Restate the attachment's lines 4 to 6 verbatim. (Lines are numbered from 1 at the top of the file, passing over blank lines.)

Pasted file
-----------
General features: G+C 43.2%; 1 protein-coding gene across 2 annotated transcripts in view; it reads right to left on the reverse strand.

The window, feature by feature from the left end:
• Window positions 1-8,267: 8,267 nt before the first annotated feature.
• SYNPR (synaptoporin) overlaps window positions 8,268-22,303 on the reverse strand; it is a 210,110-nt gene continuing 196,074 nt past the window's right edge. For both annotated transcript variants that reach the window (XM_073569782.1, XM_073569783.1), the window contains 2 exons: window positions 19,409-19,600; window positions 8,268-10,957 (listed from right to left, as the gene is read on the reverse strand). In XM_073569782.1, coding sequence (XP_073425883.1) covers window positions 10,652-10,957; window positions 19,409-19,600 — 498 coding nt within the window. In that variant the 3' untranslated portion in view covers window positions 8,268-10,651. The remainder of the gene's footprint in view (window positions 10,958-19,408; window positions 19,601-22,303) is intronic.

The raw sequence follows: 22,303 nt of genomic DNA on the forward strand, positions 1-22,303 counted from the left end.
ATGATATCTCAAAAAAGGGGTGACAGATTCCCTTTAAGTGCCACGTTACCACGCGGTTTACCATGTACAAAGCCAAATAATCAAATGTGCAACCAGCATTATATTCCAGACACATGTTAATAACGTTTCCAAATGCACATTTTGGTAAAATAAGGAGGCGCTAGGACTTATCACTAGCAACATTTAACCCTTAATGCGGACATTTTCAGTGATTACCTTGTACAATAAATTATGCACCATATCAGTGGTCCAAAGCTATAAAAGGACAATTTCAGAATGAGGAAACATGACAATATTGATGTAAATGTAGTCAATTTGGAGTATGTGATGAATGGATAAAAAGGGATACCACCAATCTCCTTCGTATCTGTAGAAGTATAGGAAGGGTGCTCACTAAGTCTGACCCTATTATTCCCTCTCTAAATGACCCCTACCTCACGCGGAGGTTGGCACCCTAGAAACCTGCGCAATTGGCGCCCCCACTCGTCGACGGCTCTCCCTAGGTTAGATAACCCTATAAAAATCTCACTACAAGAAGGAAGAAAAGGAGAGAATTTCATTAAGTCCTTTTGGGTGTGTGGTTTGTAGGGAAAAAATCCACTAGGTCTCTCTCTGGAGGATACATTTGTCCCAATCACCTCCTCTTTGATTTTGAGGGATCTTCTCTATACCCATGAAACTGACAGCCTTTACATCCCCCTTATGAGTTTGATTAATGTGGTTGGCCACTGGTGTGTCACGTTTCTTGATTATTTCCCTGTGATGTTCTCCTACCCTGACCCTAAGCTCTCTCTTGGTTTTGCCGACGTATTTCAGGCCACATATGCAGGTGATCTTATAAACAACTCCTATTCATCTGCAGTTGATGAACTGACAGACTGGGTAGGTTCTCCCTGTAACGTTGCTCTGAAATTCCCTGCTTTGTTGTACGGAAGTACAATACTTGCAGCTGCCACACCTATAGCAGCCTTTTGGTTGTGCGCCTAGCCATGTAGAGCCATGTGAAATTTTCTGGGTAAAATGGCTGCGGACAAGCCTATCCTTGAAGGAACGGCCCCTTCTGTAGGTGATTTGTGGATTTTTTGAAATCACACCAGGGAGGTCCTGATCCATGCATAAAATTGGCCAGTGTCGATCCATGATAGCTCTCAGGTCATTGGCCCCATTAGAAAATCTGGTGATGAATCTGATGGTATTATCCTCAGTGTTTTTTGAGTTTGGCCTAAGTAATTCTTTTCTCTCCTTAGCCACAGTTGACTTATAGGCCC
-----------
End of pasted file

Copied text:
• SYNPR (synaptoporin) overlaps window positions 8,268-22,303 on the reverse strand; it is a 210,110-nt gene continuing 196,074 nt past the window's right edge. For both annotated transcript variants that reach the window (XM_073569782.1, XM_073569783.1), the window contains 2 exons: window positions 19,409-19,600; window positions 8,268-10,957 (listed from right to left, as the gene is read on the reverse strand). In XM_073569782.1, coding sequence (XP_073425883.1) covers window positions 10,652-10,957; window positions 19,409-19,600 — 498 coding nt within the window. In that variant the 3' untranslated portion in view covers window positions 8,268-10,651. The remainder of the gene's footprint in view (window positions 10,958-19,408; window positions 19,601-22,303) is intronic.

The raw sequence follows: 22,303 nt of genomic DNA on the forward strand, positions 1-22,303 counted from the left end.
ATGATATCTCAAAAAAGGGGTGACAGATTCCCTTTAAGTGCCACGTTACCACGCGGTTTACCATGTACAAAGCCAAATAATCAAATGTGCAACCAGCATTATATTCCAGACACATGTTAATAACGTTTCCAAATGCACATTTTGGTAAAATAAGGAGGCGCTAGGACTTATCACTAGCAACATTTAACCCTTAATGCGGACATTTTCAGTGATTACCTTGTACAATAAATTATGCACCATATCAGTGGTCCAAAGCTATAAAAGGACAATTTCAGAATGAGGAAACATGACAATATTGATGTAAATGTAGTCAATTTGGAGTATGTGATGAATGGATAAAAAGGGATACCACCAATCTCCTTCGTATCTGTAGAAGTATAGGAAGGGTGCTCACTAAGTCTGACCCTATTATTCCCTCTCTAAATGACCCCTACCTCACGCGGAGGTTGGCACCCTAGAAACCTGCGCAATTGGCGCCCCCACTCGTCGACGGCTCTCCCTAGGTTAGATAACCCTATAAAAATCTCACTACAAGAAGGAAGAAAAGGAGAGAATTTCATTAAGTCCTTTTGGGTGTGTGGTTTGTAGGGAAAAAATCCACTAGGTCTCTCTCTGGAGGATACATTTGTCCCAATCACCTCCTCTTTGATTTTGAGGGATCTTCTCTATACCCATGAAACTGACAGCCTTTACATCCCCCTTATGAGTTTGATTAATGTGGTTGGCCACTGGTGTGTCACGTTTCTTGATTATTTCCCTGTGATGTTCTCCTACCCTGACCCTAAGCTCTCTCTTGGTTTTGCCGACGTATTTCAGGCCACATATGCAGGTGATCTTATAAACAACTCCTATTCATCTGCAGTTGATGAACTGACAGACTGGGTAGGTTCTCCCTGTAACGTTGCTCTGAAATTCCCTGCTTTGTTGTACGGAAGTACAATACTTGCAGCTGCCACACCTATAGCAGCCTTTTGGTTGTGCGCCTAGCCATGTAGAGCCATGTGAAATTTTCTGGGTAAAATGGCTGCGGACAAGCCTATCCTTGAAGGAACGGCCCCTTCTGTAGGTGATTTGTGGATTTTTTGAAATCACACCAGGGAGGTCCTGATCCATGCATAAAATTGGCCAGTGTCGATCCATGATAGCTCTCAGGTCATTGGCCCCATTAGAAAATCTGGTGATGAATCTGATGGTATTATCCTCAGTGTTTTTTGAGTTTGGCCTAAGTAATTCTTTTCTCTCCTTAGCCACAGTTGACTTATAGGCCC